How It Works

World’s first lunar telescope

George Carruthers 1939-present


Back in 1972, scientist George Carruthers opened humanity’s eyes to the universe around us through the lens of his ‘Lunar Surface Ultraviole­t Camera’. In 1969 Carruthers was awarded the patent for the device previously known as the ‘Image Converter for Detecting Electromag­netic Radiation Especially in Short Wavelength­s’. To put it in a nutshell, Carruthers’ invention could observe Earth’s atmosphere from the Moon and take a glimpse at neighbouri­ng stars and nebulae based on the radiation they emit. Shipped aboard the tenth crewed mission to the Moon, Apollo 16, once placed on the lunar surface the camera took more than 550 ultraviole­t images of stars across the cosmos, nebulae and unknown galaxies. Carruthers’ creation also collected data on Earth’s atmosphere and the concentrat­ion of pollutants in the atmosphere.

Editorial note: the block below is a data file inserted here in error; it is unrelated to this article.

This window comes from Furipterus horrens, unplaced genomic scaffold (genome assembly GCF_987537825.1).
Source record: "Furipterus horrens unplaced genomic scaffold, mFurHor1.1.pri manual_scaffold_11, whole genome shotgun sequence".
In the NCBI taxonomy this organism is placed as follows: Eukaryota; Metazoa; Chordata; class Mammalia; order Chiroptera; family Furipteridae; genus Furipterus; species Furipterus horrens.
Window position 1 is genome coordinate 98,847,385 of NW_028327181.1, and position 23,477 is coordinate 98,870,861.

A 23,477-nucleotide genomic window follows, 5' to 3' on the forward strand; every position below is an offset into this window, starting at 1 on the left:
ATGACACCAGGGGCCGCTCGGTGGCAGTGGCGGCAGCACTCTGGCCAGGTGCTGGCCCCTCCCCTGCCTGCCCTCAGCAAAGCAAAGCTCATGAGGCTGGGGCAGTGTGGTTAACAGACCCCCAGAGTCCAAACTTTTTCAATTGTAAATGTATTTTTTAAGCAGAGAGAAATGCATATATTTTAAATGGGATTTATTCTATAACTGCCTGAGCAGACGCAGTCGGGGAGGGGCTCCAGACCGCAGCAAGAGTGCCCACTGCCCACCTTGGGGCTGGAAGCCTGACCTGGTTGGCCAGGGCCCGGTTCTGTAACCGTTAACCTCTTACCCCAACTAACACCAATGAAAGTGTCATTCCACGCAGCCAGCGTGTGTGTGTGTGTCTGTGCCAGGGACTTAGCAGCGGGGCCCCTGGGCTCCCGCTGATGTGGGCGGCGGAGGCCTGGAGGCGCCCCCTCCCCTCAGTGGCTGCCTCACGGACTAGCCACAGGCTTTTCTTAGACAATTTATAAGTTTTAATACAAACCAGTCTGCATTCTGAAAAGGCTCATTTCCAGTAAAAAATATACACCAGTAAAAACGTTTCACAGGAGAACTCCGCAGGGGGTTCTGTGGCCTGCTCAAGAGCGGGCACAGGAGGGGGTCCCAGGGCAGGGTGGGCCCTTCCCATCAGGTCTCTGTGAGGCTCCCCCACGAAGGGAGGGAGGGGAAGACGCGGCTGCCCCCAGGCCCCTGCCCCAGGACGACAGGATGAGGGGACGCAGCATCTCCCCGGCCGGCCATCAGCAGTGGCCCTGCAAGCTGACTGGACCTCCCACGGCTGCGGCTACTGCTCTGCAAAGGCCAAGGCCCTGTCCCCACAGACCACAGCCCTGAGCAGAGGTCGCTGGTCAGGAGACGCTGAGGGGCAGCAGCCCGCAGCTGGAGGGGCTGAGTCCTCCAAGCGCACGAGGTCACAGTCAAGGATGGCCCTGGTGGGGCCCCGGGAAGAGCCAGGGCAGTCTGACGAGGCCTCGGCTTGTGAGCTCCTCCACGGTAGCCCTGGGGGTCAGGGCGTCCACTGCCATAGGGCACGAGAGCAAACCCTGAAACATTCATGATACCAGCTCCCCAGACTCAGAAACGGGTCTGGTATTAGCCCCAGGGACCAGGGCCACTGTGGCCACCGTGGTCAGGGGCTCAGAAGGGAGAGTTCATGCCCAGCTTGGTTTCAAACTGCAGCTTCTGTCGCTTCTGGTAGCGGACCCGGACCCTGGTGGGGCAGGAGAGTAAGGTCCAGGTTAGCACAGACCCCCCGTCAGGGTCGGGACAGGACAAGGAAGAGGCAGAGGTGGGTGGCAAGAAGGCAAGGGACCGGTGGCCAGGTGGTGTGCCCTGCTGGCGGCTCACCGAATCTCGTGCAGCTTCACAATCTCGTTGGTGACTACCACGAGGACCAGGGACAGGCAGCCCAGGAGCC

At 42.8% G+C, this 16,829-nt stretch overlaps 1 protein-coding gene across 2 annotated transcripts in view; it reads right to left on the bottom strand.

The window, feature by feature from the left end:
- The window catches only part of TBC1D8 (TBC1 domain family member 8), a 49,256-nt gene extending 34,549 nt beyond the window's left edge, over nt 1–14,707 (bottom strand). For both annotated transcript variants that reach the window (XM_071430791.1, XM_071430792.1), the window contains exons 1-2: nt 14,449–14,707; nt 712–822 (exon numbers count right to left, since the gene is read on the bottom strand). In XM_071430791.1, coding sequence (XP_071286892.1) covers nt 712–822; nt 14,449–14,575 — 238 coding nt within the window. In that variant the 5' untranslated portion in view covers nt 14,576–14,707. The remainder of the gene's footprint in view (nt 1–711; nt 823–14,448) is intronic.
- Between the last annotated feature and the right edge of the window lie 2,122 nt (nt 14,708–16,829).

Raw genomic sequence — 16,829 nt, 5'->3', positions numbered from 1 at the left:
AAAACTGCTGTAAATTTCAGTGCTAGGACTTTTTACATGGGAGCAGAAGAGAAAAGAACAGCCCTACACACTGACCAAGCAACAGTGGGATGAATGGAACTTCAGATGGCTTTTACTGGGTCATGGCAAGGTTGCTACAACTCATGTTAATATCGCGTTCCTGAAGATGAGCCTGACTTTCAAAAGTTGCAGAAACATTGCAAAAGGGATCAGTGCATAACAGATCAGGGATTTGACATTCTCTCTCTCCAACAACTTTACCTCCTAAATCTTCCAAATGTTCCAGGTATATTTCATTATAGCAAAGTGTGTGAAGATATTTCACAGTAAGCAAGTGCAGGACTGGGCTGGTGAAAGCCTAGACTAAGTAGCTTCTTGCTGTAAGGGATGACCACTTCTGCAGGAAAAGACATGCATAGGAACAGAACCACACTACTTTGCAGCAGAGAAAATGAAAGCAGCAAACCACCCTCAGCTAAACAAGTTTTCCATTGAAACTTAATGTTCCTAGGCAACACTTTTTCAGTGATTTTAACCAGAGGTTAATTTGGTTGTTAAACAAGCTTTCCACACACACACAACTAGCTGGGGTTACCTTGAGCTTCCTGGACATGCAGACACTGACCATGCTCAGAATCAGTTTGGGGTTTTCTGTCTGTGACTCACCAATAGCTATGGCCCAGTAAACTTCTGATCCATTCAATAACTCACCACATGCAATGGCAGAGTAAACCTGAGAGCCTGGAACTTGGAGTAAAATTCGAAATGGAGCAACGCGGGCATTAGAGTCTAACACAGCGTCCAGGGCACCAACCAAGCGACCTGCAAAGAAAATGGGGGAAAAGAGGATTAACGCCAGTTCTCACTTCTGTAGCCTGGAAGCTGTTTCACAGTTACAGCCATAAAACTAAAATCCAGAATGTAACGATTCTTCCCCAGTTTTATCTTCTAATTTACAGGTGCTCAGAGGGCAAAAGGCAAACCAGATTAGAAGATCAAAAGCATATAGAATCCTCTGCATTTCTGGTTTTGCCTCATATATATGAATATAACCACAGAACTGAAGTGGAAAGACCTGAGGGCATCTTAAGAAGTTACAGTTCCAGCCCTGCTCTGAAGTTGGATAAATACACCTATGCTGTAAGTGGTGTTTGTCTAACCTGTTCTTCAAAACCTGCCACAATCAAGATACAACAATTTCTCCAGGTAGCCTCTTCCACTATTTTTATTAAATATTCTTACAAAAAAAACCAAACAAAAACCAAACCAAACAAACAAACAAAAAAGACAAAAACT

Carruthers (right) examining the ultraviole­t camera/spectrogra­ph that became the first Moon-based observator­y © U.S. Naval Research Laboratory

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